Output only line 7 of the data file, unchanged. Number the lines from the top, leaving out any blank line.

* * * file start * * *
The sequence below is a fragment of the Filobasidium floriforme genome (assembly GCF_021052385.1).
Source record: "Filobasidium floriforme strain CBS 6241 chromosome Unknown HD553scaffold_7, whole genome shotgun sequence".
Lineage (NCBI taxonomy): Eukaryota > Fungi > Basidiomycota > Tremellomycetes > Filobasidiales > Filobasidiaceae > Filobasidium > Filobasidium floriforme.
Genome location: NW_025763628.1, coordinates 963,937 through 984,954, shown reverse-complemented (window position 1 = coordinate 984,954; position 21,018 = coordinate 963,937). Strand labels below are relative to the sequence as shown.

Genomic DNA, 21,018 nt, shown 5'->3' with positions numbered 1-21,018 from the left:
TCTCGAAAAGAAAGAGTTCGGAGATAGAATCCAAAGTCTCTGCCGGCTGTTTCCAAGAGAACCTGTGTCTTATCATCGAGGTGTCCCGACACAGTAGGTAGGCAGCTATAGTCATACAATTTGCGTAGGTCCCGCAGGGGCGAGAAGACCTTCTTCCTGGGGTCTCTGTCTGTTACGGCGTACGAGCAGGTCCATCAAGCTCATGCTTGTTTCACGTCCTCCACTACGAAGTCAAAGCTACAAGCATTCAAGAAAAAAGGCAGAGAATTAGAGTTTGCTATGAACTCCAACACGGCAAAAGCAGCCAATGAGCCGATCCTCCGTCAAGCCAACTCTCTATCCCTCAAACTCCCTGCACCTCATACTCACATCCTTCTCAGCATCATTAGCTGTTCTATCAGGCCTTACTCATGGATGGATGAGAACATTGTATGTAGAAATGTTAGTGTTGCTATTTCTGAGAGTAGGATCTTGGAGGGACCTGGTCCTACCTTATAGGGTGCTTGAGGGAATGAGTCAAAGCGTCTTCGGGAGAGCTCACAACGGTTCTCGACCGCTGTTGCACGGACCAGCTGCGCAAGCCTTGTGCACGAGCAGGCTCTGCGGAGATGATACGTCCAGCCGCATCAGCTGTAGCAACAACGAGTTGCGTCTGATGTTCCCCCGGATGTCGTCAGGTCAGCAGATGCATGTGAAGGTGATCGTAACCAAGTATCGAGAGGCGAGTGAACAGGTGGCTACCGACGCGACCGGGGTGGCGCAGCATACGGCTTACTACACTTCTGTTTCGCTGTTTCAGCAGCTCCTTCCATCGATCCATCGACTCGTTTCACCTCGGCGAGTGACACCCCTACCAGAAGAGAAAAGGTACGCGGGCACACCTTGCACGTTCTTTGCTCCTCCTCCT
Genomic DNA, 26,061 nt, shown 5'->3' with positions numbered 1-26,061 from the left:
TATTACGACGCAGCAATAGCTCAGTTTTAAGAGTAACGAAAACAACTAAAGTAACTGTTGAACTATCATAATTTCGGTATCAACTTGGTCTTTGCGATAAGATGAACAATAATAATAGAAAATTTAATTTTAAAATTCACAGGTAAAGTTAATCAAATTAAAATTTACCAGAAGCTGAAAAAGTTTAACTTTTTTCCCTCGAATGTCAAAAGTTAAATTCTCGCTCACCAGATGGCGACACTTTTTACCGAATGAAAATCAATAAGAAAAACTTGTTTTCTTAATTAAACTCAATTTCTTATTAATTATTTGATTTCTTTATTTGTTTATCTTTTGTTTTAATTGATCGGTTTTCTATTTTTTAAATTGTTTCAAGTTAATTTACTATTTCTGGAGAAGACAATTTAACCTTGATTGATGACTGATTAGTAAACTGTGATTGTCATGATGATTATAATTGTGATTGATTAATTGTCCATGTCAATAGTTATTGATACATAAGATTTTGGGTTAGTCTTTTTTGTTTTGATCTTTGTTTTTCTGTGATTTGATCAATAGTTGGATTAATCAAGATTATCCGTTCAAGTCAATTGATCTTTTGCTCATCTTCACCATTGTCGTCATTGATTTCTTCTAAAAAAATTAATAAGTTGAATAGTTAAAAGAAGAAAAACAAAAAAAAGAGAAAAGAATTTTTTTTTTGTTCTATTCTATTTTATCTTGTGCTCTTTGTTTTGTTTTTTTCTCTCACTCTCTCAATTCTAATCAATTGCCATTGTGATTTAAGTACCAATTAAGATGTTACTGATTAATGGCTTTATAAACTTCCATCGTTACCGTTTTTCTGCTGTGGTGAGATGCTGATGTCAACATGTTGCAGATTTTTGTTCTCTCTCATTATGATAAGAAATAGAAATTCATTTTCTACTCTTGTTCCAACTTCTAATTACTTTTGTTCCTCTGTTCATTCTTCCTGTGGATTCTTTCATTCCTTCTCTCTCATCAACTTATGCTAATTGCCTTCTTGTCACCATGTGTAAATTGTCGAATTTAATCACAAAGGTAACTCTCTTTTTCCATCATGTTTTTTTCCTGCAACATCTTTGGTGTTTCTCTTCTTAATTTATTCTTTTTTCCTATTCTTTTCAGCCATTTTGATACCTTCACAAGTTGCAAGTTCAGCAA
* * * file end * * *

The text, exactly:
Genomic DNA, 26,061 nt, shown 5'->3' with positions numbered 1-26,061 from the left: